Today our country is facing a set of economic challenges that are making local matters worse. The exporting of our manufacturing economy, our dependence on high-priced foreign oil, the mortgage and foreclosure crisis, and the huge cost of waging war in Iraq have created some of the greatest economic challenges in a generation. This requires us to do everything we can locally to blunt the harm and capitalize on our assets.
Calaveras County has a wealth of natural and human resources. However, the median income of some District 2 communities is among the lowest in the Central Sierra. Our challenge is to develop a thriving, sustainable economy without destroying the beauty of our region. Some in politics try to pit one part of our community against another on subjects like forest practices, growth, economic development, etc. Controversy and antagonism create political gridlock and ultimately keep our communities from reaching their full potential.
In addition lack of adequate sewer and water systems in places like Valley Springs and San Andreas has thwarted our ability to grow our economy. History has given us over a dozen small water and sewer agencies, none of which can meet local water and sewer needs alone.
There is a better way.
- Calaveras County and District 2 should have a thriving, diversified, resilient, and sustainable local economy, supported by open community dialogue, consensus building, and a common vision.
First, county government should facilitate dialogue among all elements of our community. Community forums and public hearings should be the Board of Supervisorsí stock in trade. Mediating disputes, rather than inflaming them, will help foster solutions and create new possibilities and priorities.
Calaveras County leaders should:
- Invest in infrastructure that can properly serve a thriving economy. Roads, water, and sewer systems must be adequate to handle the service requirements of business. We must seek cooperative solutions that can provide infrastructure where it is needed and at reasonable cost
- Provide greater support to small businesses and local entrepreneurs within a broad county economic plan that should be reflected in a county general plan economic element.
- Designate appropriate areas for commercial and light industrial development. Provide incentives to attract businesses compatible with local sensibilities that will provide family-wage jobs.
- Hold an Economic Summit in 2008 that includes all parties.
- Include an economic element in the new county general plan.
- Adopt policies that would give advantage to enterprises that agree to hire locally and procure supplies, services, and materials from local vendors.†
- Ensure that economic development reflects community values, not outside MegaCorp economic interests.
- Encourage agriculture and agriculture-based tourism as well as ecotourism and history-based tourism. The Calaveras Grown effort to promote in-county, value-added farm products deserves county support.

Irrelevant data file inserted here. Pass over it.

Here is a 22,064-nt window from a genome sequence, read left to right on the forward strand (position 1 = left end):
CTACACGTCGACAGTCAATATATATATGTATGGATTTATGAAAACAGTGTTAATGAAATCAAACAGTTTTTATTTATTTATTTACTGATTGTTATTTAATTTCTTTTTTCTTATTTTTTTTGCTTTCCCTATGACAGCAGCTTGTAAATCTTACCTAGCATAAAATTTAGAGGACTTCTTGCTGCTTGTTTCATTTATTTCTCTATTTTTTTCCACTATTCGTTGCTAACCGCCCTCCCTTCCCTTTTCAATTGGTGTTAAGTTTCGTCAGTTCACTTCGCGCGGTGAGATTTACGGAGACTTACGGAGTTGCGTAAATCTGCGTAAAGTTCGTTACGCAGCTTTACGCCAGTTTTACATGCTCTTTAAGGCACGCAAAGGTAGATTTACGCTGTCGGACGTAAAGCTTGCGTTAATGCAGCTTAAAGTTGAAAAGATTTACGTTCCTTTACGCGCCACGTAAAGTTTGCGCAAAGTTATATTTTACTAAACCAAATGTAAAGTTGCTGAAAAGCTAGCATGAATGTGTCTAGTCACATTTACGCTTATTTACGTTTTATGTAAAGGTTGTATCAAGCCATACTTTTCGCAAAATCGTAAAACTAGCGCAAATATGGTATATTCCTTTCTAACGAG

- Shelve the boom-bust cycle that began with the Gold Rush and continues today with clear-cutting, in favor of sustainable economic practices. If we donít, the long-term result will be fewer jobs, depleted resources, and weakened communities.†
- Give high priorities to schools and libraries in our economic plan. Education is a critical element in creating a positive business climate. Good business requires a smart, skilled, educated workforce. Businesses coming to new locations often list the quality of local education as a top factor.
- Ensure our countyís land use policies and practices do not repulse the very people we are trying to attract. If tourism, recreation and services are to be major parts of our economy, we need to maintain and enhance the qualities that attract visitors. Avoid burying the genuine charm and spirit of our towns, farms, and ranches beneath a sea of Wal-Marts, clear-cut forests, and poorly planned suburban developments.
- Applaud and support community renewal programs, such as the CHIPS†Project. District 2 median incomes are low and unemployment rates are high. We can pull ourselves out of regional recession, but it will take leadership, supportive government, and community action to do it.
- Create an environment that provides real jobs for our young people. Youth job training is critical. If our young people have no skills and no work, our communities cannot prosper. Sustain high school elective programs, such as auto repair, agriculture, wood shop, welding, Regional Occupation Program medical, and law internships. Support youth job training efforts such as the West Point Fire Districtís intern program and the training and placement work of Mother Lode Job Training.
- Build on new successes such as the Sierra Century bike ride, which came to District 2 for the first time last year.